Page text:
Google is more open and transparent than other technology giants like Microsoft, Apple and Facebook, and that reassures me too. Google’s open path has been very lucrative, and I’m sure that it is motivated by self-interest, but the fact that such a powerful environment as Android has arisen to counter the closed shop of Apple’s iOS is an important benefit for people everywhere. Amazon (another category dominator) have taken Android and made it into their own closed shop on Kindle devices. I’m sure Google wish they hadn’t, but at least their openness made the arrival of another competitor in the tablet space possible.

    Your last question about students thoughts on giving their data to large companies like Google has given me another task for term two. It’s an important question that should be asked. I’ll let you know their thoughts.

  4. Meg, you’ve made powerful points about the danger of complete reliance on the cloud. I think it’s important to have backups, though ironically, my main backup is with the cloud service DropBox. (The exception is videos and music which I backup on external hard drives.)

    I’ve gone with that strategy mainly because (1) I’m confident that DropBox and Google will have their hard drives better protected and backed up than me and (2) if both Google and DropBox go bust simultaneously or Internet access gets cut off for an extended period of time, then there will probably be more important things for me to worry about. ( Meteor strike? Global financial meltdown? Earthquake in Glenluce?) Nonetheless, I have backups of my most important Google Drive files on my two laptops using Chrome and Google Drive’s offline storage option. That way I can still work offline while waiting for an Internet connection. I think it’s important that Google Apps users do this so that they can still work offline. Whilst this currently isn’t possible with spreadsheets, you can still view them and offline editing is in the works.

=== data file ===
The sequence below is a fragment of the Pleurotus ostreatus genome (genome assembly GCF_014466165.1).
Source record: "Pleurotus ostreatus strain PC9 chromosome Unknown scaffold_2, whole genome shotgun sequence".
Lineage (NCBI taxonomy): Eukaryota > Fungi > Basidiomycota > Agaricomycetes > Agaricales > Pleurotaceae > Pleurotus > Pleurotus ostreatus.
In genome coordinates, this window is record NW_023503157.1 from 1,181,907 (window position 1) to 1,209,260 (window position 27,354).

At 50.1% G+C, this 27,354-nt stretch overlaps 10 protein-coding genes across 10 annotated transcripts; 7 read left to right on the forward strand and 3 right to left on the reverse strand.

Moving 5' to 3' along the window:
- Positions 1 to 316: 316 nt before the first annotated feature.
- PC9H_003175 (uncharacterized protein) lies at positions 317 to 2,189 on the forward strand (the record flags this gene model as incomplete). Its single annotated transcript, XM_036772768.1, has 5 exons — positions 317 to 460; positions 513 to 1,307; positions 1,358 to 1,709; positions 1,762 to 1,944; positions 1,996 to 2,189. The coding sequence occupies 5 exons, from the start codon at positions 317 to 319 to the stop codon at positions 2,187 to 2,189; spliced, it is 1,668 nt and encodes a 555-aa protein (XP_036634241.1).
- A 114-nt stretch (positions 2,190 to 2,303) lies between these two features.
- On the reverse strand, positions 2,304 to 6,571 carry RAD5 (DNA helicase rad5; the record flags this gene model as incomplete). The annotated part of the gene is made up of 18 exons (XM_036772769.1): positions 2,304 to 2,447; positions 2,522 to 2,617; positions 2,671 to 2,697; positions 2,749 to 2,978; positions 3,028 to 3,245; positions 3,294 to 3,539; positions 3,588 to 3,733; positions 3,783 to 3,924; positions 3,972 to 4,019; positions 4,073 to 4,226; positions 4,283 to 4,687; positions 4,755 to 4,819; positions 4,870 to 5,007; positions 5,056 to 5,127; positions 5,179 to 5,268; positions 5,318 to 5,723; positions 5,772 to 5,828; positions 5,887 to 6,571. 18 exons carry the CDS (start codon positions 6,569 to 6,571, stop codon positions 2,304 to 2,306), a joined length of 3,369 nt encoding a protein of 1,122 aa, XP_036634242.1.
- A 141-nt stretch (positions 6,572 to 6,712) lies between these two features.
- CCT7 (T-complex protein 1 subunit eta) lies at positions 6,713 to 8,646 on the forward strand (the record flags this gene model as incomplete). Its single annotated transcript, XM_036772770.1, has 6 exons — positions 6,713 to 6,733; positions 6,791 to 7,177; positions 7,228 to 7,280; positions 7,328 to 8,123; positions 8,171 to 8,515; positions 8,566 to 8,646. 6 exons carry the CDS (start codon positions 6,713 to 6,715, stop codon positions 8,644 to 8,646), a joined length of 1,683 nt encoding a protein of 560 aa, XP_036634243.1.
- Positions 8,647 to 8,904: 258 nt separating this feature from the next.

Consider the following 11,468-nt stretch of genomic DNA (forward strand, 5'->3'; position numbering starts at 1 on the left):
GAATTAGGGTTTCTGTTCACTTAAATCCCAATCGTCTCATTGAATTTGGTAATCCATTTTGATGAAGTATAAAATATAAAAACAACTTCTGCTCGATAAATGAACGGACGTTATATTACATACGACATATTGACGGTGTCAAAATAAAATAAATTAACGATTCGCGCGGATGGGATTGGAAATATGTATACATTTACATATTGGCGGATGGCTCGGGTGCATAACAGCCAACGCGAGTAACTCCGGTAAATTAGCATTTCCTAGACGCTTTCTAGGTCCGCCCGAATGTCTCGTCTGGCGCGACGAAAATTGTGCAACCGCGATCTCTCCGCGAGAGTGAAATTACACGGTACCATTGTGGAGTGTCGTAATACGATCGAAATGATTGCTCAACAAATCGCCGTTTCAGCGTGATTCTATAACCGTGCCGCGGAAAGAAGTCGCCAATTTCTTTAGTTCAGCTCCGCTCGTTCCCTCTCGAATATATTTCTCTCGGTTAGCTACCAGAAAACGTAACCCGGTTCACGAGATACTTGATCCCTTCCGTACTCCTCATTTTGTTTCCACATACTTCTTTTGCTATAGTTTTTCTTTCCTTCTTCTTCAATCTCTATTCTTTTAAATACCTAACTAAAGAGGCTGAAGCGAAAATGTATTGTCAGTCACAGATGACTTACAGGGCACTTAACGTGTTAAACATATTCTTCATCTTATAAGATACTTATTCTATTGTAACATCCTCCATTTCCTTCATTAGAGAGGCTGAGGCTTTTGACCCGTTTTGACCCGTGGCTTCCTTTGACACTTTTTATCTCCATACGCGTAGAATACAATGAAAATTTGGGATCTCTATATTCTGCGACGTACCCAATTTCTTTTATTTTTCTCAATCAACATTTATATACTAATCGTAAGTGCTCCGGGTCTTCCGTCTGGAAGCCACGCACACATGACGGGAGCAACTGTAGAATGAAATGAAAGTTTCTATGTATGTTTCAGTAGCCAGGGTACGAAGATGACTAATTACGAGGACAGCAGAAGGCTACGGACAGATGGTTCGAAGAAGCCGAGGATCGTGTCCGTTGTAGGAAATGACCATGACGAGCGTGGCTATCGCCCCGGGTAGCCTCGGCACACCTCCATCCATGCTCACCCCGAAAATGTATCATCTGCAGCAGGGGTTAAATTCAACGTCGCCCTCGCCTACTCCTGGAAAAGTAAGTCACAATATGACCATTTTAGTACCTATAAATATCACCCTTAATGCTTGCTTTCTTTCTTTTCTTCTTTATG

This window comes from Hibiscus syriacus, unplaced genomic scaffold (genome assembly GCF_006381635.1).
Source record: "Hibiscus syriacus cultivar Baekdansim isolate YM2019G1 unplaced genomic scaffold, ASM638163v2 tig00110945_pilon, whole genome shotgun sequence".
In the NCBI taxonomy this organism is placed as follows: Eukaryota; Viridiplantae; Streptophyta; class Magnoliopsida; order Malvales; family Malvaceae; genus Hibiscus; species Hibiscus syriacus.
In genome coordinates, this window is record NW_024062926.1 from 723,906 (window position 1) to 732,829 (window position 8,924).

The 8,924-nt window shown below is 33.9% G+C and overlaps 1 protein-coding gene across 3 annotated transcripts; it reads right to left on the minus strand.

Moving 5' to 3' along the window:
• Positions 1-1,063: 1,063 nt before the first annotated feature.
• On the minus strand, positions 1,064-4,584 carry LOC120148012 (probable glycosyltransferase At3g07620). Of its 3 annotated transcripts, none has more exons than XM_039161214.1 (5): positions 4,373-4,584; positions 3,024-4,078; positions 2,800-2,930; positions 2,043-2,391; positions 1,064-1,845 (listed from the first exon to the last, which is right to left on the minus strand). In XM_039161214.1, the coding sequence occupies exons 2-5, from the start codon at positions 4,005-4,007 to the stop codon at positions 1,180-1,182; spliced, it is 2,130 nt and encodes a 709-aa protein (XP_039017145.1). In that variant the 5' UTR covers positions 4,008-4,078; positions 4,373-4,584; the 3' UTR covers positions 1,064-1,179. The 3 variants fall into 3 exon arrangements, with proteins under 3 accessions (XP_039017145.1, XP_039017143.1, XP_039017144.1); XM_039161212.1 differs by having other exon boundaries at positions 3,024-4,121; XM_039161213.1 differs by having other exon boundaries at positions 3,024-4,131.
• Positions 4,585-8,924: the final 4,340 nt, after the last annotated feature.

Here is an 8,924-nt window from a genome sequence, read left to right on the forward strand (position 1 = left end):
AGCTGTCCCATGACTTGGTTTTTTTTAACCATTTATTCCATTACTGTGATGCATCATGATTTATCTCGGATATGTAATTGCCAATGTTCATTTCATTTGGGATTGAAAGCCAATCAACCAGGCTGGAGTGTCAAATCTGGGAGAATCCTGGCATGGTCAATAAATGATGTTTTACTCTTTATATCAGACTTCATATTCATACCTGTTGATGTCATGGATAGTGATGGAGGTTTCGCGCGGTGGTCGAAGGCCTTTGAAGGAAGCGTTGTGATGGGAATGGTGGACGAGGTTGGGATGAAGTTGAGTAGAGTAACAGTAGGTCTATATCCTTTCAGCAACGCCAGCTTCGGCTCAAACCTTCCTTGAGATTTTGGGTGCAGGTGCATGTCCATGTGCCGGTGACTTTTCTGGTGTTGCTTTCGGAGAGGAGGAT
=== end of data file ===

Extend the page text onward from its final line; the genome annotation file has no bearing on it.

There are other potential problems like being locked out of my account by Google or a hacker, but someone might rob my house and steal my hard drives too.

    I’m not concerned about privacy. I’m happy that Google’s algorithms trawl my browsing habits and my email. I could turn them off, but then I’d miss out on more relevant search results, access to my search history and interesting advertising. I’m grateful that Google knows I’m interested in educational technology and the latest news on Android phones. Importantly, Google’s algorithms aren’t people. They’re like robots. Google employees found attempting to hack into my search history would be fired immediately. I acknowledge the importance of having some control over one’s online activity, and there are things in the fine print of terms of service that I don’t like, but I’m not losing any sleep over it.

  5. I’m really looking forward to hearing what your students have to say John. I think they’re lucky to have a teacher like you who is challenging them with these type of questions and is helping them to become thoughtful and informed users of technology. Thanks for a great discussion.

  6. Thank-you John for your wonderful and informative Blog. You have provided links to tools that I have not heard of before and I can now explore 🙂 Your List of participants of the PLN, including occupations or roles, together with the link of each ones Blogs is also extremely helpful. I was once told that I needed to network with other peers of my profession i.e. Library Technician. I could either go systematically through the yellow pages, telephone each primary school to learn if they have a library technician in their employment or I could simply look at your Blog…the latter of course is much more interesting and a much more convenient and time saving way to go about it 🙂 🙂 Thank-you once again.

  7. Thanks for your positive feedback and encouragement. It’s much appreciated. Isn’t amazing how technology has made networking and sharing so much easier!